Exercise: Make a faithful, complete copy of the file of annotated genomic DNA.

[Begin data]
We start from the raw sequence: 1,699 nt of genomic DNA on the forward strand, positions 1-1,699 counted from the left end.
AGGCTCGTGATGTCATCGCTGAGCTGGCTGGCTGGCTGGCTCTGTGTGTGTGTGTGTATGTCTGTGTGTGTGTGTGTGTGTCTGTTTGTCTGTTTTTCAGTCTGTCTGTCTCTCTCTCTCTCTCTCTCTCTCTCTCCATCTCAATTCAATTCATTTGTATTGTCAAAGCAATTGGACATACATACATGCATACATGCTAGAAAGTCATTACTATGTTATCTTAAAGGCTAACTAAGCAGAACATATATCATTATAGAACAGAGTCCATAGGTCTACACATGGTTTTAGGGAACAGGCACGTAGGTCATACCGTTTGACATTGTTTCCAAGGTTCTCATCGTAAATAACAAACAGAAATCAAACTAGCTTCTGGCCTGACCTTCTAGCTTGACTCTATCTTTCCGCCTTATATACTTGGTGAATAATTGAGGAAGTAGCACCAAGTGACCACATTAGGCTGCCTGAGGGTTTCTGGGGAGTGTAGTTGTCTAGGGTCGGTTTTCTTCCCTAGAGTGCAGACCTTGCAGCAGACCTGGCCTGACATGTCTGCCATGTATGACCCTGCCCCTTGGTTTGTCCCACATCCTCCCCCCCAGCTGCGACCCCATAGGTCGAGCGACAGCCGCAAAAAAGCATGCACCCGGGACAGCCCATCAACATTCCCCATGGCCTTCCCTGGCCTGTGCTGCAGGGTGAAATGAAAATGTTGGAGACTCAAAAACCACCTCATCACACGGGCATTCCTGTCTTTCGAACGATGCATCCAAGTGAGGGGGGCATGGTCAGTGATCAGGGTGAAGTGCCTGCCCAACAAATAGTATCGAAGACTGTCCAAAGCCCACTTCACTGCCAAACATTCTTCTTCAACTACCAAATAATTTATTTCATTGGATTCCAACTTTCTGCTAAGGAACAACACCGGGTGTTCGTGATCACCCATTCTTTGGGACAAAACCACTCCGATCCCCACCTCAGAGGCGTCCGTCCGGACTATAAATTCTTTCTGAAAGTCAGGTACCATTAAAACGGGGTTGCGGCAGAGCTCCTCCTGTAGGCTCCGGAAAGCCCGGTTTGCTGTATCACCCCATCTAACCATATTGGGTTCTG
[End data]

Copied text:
We start from the raw sequence: 1,699 nt of genomic DNA on the forward strand, positions 1-1,699 counted from the left end.
AGGCTCGTGATGTCATCGCTGAGCTGGCTGGCTGGCTGGCTCTGTGTGTGTGTGTGTATGTCTGTGTGTGTGTGTGTGTGTCTGTTTGTCTGTTTTTCAGTCTGTCTGTCTCTCTCTCTCTCTCTCTCTCTCTCTCCATCTCAATTCAATTCATTTGTATTGTCAAAGCAATTGGACATACATACATGCATACATGCTAGAAAGTCATTACTATGTTATCTTAAAGGCTAACTAAGCAGAACATATATCATTATAGAACAGAGTCCATAGGTCTACACATGGTTTTAGGGAACAGGCACGTAGGTCATACCGTTTGACATTGTTTCCAAGGTTCTCATCGTAAATAACAAACAGAAATCAAACTAGCTTCTGGCCTGACCTTCTAGCTTGACTCTATCTTTCCGCCTTATATACTTGGTGAATAATTGAGGAAGTAGCACCAAGTGACCACATTAGGCTGCCTGAGGGTTTCTGGGGAGTGTAGTTGTCTAGGGTCGGTTTTCTTCCCTAGAGTGCAGACCTTGCAGCAGACCTGGCCTGACATGTCTGCCATGTATGACCCTGCCCCTTGGTTTGTCCCACATCCTCCCCCCCAGCTGCGACCCCATAGGTCGAGCGACAGCCGCAAAAAAGCATGCACCCGGGACAGCCCATCAACATTCCCCATGGCCTTCCCTGGCCTGTGCTGCAGGGTGAAATGAAAATGTTGGAGACTCAAAAACCACCTCATCACACGGGCATTCCTGTCTTTCGAACGATGCATCCAAGTGAGGGGGGCATGGTCAGTGATCAGGGTGAAGTGCCTGCCCAACAAATAGTATCGAAGACTGTCCAAAGCCCACTTCACTGCCAAACATTCTTCTTCAACTACCAAATAATTTATTTCATTGGATTCCAACTTTCTGCTAAGGAACAACACCGGGTGTTCGTGATCACCCATTCTTTGGGACAAAACCACTCCGATCCCCACCTCAGAGGCGTCCGTCCGGACTATAAATTCTTTCTGAAAGTCAGGTACCATTAAAACGGGGTTGCGGCAGAGCTCCTCCTGTAGGCTCCGGAAAGCCCGGTTTGCTGTATCACCCCATCTAACCATATTGGGTTCTG